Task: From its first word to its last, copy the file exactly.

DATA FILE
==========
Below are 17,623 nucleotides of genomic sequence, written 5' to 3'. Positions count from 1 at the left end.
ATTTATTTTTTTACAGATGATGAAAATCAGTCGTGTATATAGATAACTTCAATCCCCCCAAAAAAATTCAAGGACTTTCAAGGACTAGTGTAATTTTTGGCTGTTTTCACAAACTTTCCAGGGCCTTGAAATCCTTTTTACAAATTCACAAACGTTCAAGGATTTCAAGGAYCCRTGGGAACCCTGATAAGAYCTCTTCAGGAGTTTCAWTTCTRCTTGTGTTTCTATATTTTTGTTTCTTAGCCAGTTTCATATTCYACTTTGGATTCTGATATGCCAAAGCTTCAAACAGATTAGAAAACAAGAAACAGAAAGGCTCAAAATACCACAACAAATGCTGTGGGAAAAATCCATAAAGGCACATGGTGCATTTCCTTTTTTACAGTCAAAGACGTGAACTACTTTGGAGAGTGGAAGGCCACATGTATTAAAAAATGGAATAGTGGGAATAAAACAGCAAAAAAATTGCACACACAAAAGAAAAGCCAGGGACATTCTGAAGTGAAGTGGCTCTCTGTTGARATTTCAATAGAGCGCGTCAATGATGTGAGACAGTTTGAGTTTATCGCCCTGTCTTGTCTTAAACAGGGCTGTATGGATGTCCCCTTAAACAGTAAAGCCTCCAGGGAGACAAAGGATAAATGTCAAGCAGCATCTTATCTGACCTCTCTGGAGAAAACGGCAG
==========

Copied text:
Below are 17,623 nucleotides of genomic sequence, written 5' to 3'. Positions count from 1 at the left end.
ATTTATTTTTTTACAGATGATGAAAATCAGTCGTGTATATAGATAACTTCAATCCCCCCAAAAAAATTCAAGGACTTTCAAGGACTAGTGTAATTTTTGGCTGTTTTCACAAACTTTCCAGGGCCTTGAAATCCTTTTTACAAATTCACAAACGTTCAAGGATTTCAAGGAYCCRTGGGAACCCTGATAAGAYCTCTTCAGGAGTTTCAWTTCTRCTTGTGTTTCTATATTTTTGTTTCTTAGCCAGTTTCATATTCYACTTTGGATTCTGATATGCCAAAGCTTCAAACAGATTAGAAAACAAGAAACAGAAAGGCTCAAAATACCACAACAAATGCTGTGGGAAAAATCCATAAAGGCACATGGTGCATTTCCTTTTTTACAGTCAAAGACGTGAACTACTTTGGAGAGTGGAAGGCCACATGTATTAAAAAATGGAATAGTGGGAATAAAACAGCAAAAAAATTGCACACACAAAAGAAAAGCCAGGGACATTCTGAAGTGAAGTGGCTCTCTGTTGARATTTCAATAGAGCGCGTCAATGATGTGAGACAGTTTGAGTTTATCGCCCTGTCTTGTCTTAAACAGGGCTGTATGGATGTCCCCTTAAACAGTAAAGCCTCCAGGGAGACAAAGGATAAATGTCAAGCAGCATCTTATCTGACCTCTCTGGAGAAAACGGCAG